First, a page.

Customers using Microsoft SQL Server tend to grow horizontally in terms of the number of databases. For recent versions of SQL Server, the max number of databases you can have on a single instance is 32,767 and it is common to see customers push that limit. At Rubrik, we have run into several customers who approach 10,000 databases on a single host. As SQL Server accelerates the push into the enterprise segment, one needs to address the problem of managing and protecting these servers at scale. The biggest problem at this scale is protection. Are we able to perform daily backups of 10,000 databases on a single Windows server?
We put 4,000 small SQL Server databases on a single host and decided to back them up one by one using the standard Microsoft APIs and SQL Server writer to see where there are opportunities to optimize. It took approximately one month to finish the backup process. Following this, we implemented batching where we backed up a batch of databases in one shot. We varied the batch size all the way to 200 but were not able to finish the backup in less than a day.
We decided to dig deeper into the issues and discovered three areas where we could optimize:
The first task in backing up a large number of databases is to tabulate the metadata of all the databases in the system. If there are many databases on the host, the current method takes more time presumably because it gathers metadata about all the databases on the host, even those that we do not take a backup of. In the experiment above, we noticed that this task could take more than an hour.
The amount of time it takes to tabulate the metadata of all the databases could be ameliorated if we could back up a large number of databases in one shot and not gather the metadata multiple times. However, we could not increase the batch size beyond 200 databases. For a 10,000 database backup, we would need to gather the metadata 50 times, each of which would take an hour to complete. This would negate the goal of taking daily backups.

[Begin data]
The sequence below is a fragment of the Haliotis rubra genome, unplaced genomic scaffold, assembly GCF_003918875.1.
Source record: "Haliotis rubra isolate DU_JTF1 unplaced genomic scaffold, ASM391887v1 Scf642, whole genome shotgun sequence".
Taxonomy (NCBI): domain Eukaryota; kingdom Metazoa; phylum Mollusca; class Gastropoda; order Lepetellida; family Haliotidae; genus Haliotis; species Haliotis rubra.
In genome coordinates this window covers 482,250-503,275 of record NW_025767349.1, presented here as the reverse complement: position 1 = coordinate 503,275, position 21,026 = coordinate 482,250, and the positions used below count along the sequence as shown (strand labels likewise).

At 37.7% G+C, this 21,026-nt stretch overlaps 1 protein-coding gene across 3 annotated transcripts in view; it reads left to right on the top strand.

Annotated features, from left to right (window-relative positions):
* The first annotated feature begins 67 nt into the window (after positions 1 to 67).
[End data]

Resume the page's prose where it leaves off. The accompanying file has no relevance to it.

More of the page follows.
Finally, any mechanism that copies data from a Windows host to a backup target has to scale with a large number of files. A host with 10,000 databases is going to have at least 20,000 files and in such a situation, the copy mechanism should scale with a large number of files on a host.
How did we tackle the challenge above? We introduced two innovations in our SQL Server backup solution.
Scalable Snapshot Service: We came up with a new database snapshot mechanism that gathers metadata from and freezes only the databases to be backed up, takes a snapshot of the volumes the databases are resident in, thaws these databases, and performs post-snapshot accounting. This mechanism is not only very fast but also optimizes the number of threads and the amount of memory used and allows us to use a large batch size of 400.
Parallel Copy Writer: As our analysis indicated that there was significant overhead associated with each individual file fetch per database. So, we came up with a new parallel copywriter to amortize the overhead with a single group fetch function that can fetch a large number of files with a single RPC. This allows for a more efficient mechanism to transfer files from the Windows host to a backup target and maximize bandwidth utilization for a large number of small files scenarios.
To demonstrate the effectiveness of our solution, we measured the time to backup 100 to 10,000 test databases each averaging less than 1 GB in size on a 4-core 128 GB memory Windows host using both the default Microsoft infrastructure as well as the new Rubrik solution. The results were overwhelmingly positive and the Rubrik solution was about a couple of orders of magnitude faster than the default infrastructure as we approached 10,000 databases on a single host. Last but not the least, it took us less than 6 hours to backup 10,000 databases using the Rubrik solution.
As the leader in reliable and scalable database backup, Rubrik continues to enhance platform security to keep data protected so you can successfully recover from any catastrophe from logical errors to something as insidious as ransomware attacks. We are always striving to improve our scale, protecting a larger number of databases with a smaller cluster size. In subsequent articles, we hope to show you more of our database backup prowess.